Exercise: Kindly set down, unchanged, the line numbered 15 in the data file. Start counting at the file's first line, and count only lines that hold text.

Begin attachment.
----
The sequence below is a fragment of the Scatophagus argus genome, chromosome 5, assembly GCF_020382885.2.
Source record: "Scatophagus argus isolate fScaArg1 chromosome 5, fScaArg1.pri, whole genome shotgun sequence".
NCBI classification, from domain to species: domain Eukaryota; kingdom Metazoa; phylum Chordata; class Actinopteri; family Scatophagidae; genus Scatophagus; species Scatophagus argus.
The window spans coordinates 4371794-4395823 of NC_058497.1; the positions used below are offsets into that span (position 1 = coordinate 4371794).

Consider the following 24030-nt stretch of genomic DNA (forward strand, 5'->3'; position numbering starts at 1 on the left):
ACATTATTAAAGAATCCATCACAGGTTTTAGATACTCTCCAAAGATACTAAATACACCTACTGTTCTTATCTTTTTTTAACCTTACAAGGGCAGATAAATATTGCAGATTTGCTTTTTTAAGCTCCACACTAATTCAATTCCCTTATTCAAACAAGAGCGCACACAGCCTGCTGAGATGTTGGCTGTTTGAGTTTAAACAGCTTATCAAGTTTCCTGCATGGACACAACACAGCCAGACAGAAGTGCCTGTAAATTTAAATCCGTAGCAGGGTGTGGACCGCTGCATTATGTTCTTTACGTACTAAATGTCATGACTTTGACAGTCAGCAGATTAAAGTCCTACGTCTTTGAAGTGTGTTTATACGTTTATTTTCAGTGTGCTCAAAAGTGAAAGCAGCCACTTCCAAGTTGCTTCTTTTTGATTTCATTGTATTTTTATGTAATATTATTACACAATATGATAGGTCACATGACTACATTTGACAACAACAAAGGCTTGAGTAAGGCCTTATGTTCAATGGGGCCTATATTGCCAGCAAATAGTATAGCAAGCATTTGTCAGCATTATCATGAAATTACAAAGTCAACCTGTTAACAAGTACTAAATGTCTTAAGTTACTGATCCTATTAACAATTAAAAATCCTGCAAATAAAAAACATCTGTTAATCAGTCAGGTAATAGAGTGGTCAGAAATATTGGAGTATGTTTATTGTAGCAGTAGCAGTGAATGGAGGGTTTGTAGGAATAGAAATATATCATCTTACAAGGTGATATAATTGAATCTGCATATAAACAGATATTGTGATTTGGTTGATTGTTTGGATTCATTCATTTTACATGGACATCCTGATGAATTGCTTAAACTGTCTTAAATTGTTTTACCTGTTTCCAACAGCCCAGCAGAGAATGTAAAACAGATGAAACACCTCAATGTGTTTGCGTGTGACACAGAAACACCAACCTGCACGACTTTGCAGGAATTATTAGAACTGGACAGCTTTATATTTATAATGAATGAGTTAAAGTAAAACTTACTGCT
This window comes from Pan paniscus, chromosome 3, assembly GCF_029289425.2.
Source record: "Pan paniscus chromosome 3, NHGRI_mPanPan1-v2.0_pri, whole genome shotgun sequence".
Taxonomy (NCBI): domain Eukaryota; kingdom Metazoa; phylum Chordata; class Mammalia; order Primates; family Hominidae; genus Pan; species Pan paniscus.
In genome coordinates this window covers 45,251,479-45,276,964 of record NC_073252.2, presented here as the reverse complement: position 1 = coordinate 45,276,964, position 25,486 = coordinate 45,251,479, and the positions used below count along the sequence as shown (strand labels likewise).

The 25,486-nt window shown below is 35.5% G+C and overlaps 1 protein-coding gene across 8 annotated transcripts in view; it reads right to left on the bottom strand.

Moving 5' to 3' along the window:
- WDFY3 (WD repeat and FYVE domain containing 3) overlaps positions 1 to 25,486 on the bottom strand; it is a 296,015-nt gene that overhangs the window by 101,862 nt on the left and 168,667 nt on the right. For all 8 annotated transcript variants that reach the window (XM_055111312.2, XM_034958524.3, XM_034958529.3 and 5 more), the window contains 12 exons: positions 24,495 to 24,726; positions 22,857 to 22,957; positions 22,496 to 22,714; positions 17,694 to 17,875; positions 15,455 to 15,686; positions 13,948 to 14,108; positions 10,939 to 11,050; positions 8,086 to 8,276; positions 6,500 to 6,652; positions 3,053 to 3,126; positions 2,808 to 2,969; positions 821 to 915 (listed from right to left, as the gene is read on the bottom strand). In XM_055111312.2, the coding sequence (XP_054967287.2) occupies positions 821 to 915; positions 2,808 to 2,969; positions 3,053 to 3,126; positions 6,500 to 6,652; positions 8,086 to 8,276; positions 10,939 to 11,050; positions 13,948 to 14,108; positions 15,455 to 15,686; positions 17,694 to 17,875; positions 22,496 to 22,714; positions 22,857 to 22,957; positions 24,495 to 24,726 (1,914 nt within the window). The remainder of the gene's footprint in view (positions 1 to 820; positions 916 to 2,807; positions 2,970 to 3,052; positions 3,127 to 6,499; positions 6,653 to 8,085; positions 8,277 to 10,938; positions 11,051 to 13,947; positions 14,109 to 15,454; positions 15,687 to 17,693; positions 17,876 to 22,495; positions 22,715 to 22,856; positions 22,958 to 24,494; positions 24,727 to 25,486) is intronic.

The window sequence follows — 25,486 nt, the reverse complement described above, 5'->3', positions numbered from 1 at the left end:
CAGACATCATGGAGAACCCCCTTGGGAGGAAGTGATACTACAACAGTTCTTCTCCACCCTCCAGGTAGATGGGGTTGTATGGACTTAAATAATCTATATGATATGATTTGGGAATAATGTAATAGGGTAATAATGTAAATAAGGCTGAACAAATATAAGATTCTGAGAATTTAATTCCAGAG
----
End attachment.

CAGACATCATGGAGAACCCCCTTGGGAGGAAGTGATACTACAACAGTTCTTCTCCACCCTCCAGGTAGATGGGGTTGTATGGACTTAAATAATCTATATGATATGATTTGGGAATAATGTAATAGGGTAATAATGTAAATAAGGCTGAACAAATATAAGATTCTGAGAATTTAATTCCAGAG